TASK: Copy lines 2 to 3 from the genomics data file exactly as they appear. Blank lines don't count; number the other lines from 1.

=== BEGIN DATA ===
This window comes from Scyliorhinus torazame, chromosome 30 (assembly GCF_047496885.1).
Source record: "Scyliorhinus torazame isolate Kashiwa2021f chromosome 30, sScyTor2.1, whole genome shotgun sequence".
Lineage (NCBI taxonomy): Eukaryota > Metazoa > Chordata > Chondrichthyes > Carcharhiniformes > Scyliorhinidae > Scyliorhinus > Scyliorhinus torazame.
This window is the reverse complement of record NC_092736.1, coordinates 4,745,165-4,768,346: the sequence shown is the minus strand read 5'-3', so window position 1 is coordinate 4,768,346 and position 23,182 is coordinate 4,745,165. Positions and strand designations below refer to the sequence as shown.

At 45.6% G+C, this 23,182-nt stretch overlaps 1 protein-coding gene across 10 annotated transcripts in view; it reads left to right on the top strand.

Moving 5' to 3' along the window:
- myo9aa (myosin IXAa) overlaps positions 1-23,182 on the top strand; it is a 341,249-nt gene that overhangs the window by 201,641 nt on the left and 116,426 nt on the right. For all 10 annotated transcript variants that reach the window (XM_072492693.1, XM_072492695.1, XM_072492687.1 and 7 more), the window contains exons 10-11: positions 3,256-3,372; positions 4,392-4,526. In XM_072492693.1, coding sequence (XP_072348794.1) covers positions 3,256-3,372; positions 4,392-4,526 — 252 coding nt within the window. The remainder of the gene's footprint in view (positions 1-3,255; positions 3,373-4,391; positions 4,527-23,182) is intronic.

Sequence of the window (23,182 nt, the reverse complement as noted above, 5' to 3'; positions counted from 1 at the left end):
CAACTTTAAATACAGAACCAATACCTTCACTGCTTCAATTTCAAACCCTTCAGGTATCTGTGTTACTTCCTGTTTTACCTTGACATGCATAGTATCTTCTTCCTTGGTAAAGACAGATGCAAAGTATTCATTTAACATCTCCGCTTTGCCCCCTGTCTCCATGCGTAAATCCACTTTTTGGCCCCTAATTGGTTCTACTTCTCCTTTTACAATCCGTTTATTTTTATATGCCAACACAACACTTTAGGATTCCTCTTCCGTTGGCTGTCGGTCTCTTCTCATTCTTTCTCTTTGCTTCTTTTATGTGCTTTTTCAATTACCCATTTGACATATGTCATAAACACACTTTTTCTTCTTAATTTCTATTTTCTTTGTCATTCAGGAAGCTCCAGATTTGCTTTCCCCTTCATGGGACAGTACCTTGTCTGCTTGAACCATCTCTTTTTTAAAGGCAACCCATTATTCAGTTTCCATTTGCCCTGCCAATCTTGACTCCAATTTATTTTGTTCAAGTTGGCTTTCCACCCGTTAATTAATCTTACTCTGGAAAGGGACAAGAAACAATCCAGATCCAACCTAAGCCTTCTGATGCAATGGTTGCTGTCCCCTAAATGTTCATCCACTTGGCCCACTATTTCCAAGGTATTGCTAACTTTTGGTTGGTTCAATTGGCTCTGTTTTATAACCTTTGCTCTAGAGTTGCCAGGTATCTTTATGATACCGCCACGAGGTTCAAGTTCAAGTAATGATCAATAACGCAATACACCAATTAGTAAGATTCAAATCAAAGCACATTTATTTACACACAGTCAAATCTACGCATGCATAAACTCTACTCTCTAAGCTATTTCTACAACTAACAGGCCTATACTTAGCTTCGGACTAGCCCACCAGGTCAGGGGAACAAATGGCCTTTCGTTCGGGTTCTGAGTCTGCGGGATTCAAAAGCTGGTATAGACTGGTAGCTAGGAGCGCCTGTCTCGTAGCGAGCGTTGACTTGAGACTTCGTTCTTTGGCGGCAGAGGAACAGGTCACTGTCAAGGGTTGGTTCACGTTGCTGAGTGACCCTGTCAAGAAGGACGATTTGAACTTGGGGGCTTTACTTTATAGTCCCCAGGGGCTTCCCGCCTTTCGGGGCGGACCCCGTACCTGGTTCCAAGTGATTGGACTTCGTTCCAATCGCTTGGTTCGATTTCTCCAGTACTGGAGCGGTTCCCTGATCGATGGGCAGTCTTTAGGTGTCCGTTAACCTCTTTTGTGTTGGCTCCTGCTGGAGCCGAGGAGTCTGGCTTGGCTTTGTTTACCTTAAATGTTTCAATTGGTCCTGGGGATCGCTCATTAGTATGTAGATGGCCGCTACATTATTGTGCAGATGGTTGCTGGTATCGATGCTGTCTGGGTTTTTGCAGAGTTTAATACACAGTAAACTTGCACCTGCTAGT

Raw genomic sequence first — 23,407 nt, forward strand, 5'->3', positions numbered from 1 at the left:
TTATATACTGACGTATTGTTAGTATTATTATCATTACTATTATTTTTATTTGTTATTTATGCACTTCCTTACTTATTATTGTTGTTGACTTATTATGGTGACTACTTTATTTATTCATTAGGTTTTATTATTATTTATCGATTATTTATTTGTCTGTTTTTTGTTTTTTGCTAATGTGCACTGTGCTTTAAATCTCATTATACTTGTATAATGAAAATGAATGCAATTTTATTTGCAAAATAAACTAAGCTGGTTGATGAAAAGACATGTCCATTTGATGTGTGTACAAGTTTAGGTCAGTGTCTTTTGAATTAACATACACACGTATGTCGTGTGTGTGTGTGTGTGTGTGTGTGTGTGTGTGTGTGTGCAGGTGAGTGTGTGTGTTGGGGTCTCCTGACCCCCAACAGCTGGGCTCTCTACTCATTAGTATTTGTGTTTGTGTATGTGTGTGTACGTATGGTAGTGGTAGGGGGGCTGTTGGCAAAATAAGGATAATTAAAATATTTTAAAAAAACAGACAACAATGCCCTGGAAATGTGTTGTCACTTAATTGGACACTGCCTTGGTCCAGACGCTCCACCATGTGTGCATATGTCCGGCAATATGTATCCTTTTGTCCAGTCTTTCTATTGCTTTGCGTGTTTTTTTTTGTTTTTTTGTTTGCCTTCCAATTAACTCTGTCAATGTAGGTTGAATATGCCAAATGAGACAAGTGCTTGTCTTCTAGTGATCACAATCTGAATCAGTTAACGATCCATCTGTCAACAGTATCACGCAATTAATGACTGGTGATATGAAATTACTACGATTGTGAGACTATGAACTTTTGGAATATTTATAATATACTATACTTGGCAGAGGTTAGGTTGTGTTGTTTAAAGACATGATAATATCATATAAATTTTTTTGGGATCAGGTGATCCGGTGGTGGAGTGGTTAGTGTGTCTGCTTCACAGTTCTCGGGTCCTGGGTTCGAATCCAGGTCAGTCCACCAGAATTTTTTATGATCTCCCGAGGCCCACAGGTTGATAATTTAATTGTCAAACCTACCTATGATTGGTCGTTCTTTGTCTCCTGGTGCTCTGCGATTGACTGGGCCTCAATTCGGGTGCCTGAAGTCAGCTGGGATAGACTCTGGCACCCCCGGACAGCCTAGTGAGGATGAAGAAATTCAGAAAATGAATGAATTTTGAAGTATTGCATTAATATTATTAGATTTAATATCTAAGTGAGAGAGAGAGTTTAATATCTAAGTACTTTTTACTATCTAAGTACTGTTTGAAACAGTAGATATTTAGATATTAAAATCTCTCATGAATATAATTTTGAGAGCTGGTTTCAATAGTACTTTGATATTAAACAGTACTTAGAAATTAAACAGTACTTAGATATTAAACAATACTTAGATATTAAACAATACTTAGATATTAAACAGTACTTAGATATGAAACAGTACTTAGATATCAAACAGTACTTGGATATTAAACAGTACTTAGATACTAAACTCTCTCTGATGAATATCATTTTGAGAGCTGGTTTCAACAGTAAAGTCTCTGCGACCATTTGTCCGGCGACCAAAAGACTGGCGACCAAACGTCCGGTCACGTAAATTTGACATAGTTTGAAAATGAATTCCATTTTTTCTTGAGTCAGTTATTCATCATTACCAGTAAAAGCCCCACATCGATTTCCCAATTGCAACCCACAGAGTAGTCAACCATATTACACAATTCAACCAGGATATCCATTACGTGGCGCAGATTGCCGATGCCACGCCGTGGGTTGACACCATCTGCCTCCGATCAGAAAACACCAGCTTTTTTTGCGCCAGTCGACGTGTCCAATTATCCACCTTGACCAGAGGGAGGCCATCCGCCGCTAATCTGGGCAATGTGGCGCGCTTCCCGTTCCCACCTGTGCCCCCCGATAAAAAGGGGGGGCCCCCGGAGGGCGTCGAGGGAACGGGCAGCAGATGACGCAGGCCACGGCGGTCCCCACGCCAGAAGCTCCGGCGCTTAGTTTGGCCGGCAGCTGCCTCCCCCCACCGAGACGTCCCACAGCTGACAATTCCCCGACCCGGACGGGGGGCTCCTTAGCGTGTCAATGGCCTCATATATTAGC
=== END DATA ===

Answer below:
Source record: "Scyliorhinus torazame isolate Kashiwa2021f chromosome 30, sScyTor2.1, whole genome shotgun sequence".
Lineage (NCBI taxonomy): Eukaryota > Metazoa > Chordata > Chondrichthyes > Carcharhiniformes > Scyliorhinidae > Scyliorhinus > Scyliorhinus torazame.